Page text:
Russia has been ordered to pay $51.5bn to Yukos shareholders by the world’s top commercial court in the biggest such award of all time, ruling that the Kremlin fabricated evidence to destroy the oil company and eliminate its founder, Mikhail Khodorkovsky.
The judgment marks the culmination of a 10-year drama and amounts to a damning verdict on the legal abuses of President Vladimir Putin. It raises awkward questions about the conduct of BP and other Western companies that bid for Yukos fields or have teamed up with Rosneft and Gazprom, ignoring warnings that they were acquiring “stolen assets” without legal protection.
It also ratchets up the pressure on the Kremlin a day before EU ministers meet to debate sanctions aimed at shutting Russia’s banks out of global finance. “Today is a great day for the rule of law. A superpower has been unanimously held accountable for its violation of international law by an independent tribunal of the highest repute,” said Emmanuel Gaillard, a lawyer for GML, one of the three plaintiffs.
The award by the Permanent Court of Arbitration in The Hague is 20 times larger than any previous ruling. It was backed by all three judges, a Canadian, a Swiss and an American picked by the Russians themselves. They appeared irked that the Kremlin did not furnish fact witnesses from the finance ministry.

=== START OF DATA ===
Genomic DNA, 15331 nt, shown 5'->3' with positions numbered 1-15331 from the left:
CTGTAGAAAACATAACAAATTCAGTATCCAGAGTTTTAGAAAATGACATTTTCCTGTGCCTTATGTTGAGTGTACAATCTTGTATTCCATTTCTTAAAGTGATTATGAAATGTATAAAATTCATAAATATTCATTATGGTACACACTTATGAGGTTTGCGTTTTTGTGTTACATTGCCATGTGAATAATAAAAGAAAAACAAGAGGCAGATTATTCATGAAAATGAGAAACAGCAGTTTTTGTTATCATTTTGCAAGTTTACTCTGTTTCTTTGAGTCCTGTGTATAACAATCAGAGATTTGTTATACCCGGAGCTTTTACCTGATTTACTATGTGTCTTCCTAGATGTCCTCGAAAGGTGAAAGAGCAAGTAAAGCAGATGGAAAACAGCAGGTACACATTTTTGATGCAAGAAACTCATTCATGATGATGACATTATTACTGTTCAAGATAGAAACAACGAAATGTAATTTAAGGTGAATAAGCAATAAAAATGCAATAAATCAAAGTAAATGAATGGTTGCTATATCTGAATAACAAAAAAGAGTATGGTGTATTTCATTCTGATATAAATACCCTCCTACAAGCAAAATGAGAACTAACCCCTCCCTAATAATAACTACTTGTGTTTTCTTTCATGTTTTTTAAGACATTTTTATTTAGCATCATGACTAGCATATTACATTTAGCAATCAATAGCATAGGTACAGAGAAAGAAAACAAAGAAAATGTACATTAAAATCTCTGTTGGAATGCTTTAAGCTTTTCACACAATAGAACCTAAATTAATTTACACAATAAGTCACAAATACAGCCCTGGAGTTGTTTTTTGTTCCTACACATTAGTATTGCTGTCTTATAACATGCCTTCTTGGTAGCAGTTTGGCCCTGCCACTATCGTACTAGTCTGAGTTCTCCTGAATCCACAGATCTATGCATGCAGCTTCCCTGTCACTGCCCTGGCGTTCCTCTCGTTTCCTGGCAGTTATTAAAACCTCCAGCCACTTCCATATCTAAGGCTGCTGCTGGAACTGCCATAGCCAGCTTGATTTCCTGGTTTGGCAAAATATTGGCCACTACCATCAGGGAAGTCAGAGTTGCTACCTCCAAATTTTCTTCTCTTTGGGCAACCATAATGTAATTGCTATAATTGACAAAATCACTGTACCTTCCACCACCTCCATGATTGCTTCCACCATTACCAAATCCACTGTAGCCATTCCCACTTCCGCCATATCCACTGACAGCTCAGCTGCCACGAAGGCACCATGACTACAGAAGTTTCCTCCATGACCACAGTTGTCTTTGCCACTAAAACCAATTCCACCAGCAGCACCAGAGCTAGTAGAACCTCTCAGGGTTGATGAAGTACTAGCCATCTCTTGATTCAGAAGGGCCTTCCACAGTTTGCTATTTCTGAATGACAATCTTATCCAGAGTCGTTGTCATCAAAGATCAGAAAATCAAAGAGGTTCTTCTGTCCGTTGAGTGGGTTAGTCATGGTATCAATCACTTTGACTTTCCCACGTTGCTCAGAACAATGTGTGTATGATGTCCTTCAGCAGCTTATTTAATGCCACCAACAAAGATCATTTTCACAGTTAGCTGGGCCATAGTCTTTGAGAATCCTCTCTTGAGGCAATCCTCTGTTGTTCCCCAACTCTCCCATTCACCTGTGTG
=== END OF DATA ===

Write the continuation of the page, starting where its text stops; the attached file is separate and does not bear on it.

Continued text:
The award raises the external debt of the Russian state, banks and companies to $770bn at a stroke. The foreign currency debt will rise to $610bn. Russia must start making payments by mid-January. After that the damages will accrue at interest rates fixed to the US 10-year bond yield.
There is no appeals procedure, though Russia could try to quash the case on a technicality. The Kremlin said the verdict was “one-sided and politically motivated”. Russia’s foreign minister, Sergei Lavrov, said his country will use “all available legal possibilities to defend its position”.
Russia is in a difficult economic position of Putin’s creation, and it is likely to remain there until he is replaced.
Russia will lose the most from sanctions - This article by Rob Wood, UK economist at Berenberg Bank and former economist at the Bank of England, for The Telegraph is worth reading.
(See also Tuesday’s much more detailed assessment on this situation.)Back to top